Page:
Conservation Heroes: Salisbury School

Pricking out seedlings at Salisbury School, Richmond

Salisbury School in Richmond has been supporting environmental restoration in Nelson Tasman for decadespropagating, growing and donating native plants; landscaping its premises; and supplying eco-sourced seeds. Salisbury’s nursery has provided plants for both TET’s Waimea Inlet Restoration Partnership and Battle for the Banded Rail initiatives. Which is why, as far as we’re concerned, the entire school is a Conservation Hero!

Stately heritage trees line the driveway into Salisbury School. Planted by settler William McRae shortly after his arrival in Nelson in 1850, the oaks, pears and cedars all carry preservation orders. According to Mary Ellen O’Connor in her book, Salisbury School: A Lesson in Special Education (2008, Te Whanau O Salisbury), they constitute “the most important historic collection of trees in Richmond.”
 
Plants are important at Salisbury—not just for their aesthetic value, like the flowering cherries at the entrance to the teaching area—but for the many real-time opportunities they give the students learning to navigate and manage their own complex needs.
 
“I’ll often take the girls for a bit of a walk if they need a bit of a chat,” says deputy principal, Jen McMahon. “And we’ll head down to the native garden or we’ll go pick rhubarb or satsumas on the school grounds to gift to people.”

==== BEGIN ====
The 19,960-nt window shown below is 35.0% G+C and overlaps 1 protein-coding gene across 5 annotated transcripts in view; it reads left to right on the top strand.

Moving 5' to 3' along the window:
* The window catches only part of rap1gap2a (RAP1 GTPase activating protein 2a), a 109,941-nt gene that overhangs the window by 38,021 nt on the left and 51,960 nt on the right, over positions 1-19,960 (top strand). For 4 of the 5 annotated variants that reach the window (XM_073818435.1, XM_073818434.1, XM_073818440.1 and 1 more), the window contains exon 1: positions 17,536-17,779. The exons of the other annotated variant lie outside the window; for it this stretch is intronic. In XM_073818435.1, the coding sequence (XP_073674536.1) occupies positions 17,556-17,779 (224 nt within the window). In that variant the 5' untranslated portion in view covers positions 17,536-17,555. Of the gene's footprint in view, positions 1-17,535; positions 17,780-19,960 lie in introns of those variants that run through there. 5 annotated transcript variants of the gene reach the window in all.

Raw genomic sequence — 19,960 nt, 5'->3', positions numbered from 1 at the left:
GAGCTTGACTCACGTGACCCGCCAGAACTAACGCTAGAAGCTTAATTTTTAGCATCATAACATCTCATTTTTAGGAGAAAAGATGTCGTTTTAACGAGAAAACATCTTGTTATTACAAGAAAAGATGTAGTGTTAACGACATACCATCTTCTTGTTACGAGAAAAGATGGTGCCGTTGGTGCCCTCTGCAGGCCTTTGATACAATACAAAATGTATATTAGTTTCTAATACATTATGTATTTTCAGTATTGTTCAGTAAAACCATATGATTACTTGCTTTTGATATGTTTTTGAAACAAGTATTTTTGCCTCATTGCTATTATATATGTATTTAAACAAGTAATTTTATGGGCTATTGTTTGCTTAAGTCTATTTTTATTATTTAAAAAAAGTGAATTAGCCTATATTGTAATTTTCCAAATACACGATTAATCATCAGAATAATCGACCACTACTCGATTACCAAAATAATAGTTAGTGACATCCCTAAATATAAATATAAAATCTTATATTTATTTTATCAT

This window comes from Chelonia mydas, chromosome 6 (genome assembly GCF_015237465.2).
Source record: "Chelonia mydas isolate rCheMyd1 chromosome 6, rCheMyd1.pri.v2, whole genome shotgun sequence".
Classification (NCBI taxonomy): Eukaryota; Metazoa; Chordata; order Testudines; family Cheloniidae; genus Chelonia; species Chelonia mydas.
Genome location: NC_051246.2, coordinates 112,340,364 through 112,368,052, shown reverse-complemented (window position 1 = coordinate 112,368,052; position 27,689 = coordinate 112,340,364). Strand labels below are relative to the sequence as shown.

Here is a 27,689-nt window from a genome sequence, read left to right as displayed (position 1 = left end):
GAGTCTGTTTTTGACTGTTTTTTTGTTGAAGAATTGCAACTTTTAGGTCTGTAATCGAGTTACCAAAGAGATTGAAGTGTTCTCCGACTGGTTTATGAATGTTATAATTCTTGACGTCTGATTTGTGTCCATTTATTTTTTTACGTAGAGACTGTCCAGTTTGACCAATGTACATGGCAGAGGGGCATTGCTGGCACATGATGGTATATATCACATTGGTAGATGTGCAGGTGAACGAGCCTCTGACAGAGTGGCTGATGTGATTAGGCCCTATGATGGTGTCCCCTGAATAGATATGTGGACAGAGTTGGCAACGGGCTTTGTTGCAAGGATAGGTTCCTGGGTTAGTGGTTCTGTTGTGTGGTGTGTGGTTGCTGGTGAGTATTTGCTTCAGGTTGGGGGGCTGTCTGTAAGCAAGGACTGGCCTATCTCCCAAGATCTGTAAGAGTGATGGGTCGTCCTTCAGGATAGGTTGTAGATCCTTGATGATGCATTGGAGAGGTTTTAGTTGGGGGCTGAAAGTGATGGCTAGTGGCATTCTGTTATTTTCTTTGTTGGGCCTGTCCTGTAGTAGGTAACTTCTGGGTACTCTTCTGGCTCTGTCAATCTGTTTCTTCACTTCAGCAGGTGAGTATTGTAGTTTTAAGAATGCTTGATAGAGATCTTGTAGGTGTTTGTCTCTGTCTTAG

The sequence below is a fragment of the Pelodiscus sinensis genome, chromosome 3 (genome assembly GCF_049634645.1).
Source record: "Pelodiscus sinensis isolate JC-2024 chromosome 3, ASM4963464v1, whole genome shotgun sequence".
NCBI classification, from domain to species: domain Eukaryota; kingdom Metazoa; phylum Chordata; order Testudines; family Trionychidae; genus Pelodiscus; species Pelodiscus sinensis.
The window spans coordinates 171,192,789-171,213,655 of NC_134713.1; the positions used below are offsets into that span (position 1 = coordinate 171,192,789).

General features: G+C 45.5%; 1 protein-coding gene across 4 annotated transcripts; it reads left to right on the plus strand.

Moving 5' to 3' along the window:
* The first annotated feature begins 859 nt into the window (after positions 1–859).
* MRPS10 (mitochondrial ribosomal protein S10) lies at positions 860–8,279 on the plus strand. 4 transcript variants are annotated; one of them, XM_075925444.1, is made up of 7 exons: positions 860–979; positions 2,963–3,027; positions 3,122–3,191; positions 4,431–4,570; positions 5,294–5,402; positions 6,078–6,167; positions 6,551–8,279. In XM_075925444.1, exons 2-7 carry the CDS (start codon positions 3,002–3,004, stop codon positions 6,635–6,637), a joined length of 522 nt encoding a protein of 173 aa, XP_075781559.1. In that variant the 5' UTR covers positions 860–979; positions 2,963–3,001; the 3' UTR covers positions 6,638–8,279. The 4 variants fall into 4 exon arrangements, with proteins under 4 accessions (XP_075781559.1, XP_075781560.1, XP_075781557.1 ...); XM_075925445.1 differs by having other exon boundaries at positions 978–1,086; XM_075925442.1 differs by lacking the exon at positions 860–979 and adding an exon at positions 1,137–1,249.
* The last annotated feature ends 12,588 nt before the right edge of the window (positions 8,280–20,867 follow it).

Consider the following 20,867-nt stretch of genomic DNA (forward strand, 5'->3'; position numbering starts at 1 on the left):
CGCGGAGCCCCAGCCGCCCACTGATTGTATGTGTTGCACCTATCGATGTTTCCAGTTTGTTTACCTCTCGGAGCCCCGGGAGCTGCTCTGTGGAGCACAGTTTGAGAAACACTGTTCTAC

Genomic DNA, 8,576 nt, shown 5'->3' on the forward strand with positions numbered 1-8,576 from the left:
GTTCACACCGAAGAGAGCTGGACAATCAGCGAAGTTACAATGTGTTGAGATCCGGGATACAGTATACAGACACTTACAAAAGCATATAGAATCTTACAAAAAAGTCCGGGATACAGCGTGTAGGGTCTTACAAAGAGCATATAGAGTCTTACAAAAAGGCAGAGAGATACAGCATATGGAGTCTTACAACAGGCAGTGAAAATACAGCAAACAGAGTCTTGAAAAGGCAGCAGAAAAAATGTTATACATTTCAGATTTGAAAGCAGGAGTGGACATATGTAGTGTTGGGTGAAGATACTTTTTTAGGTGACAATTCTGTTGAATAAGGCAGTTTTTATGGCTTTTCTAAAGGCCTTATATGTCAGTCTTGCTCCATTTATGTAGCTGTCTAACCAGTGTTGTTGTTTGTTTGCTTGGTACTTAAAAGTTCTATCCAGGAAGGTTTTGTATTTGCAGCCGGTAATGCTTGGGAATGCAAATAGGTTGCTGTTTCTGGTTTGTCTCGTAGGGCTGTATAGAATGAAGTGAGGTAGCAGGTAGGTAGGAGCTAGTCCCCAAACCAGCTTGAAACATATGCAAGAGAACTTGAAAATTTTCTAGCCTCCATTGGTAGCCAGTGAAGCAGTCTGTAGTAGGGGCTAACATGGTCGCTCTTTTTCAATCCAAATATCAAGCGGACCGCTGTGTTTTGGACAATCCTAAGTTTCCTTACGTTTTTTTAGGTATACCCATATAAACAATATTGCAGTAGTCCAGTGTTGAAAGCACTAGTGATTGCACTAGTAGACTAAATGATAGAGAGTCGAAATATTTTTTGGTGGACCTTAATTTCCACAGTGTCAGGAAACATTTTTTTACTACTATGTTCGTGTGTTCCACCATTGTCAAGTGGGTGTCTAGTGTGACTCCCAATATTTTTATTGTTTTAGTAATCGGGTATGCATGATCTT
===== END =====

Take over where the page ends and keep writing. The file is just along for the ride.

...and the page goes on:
Generosity’s important at Salisbury, too.

A regional leader in commitment to the environment

Salisbury was Nelson Tasman’s first Enviroschool (beating Ngatimoti School by just a day!) and currently holds Green-Gold status. Gardening and environmental work feature strongly in the curriculum, supporting maths, science, health and P.E.
 
The school is working with Tasman District Council’s Jessie Cross to both review its practice and create a 3–5 year plan to future-proof its environmental focus.
 
“It’s really important for us to sustain what we do so that it doesn’t just sit with certain individuals, and that it’s a culture within the school,” Jen says. “And that future generations will continue to apply this philosophy around ‘education outside’, but also looking after and caring for our environment.”

Meet some of Salisbury School’s conservation heroes

Carolyn Shirtliff: conservation catalyst

Carolyn, Salisbury’s Student Health Coordinator, joined the school as a residential social worker in 1981. With a passion for the environment and itchy green fingers, she found herself becoming the school’s “environmental person”, taking groups of students for plant-related learning sessions.
 
“I took half a dozen girls for horticulture… and half a dozen for environmental studies,” she says. “But then they just sort of grew and all the classes got involved.”
 
She worked with the horticulture group to propagate and grow vegetable and flower plants—and, later, natives—in the nursery, which were then sold as fundraisers at local fairs.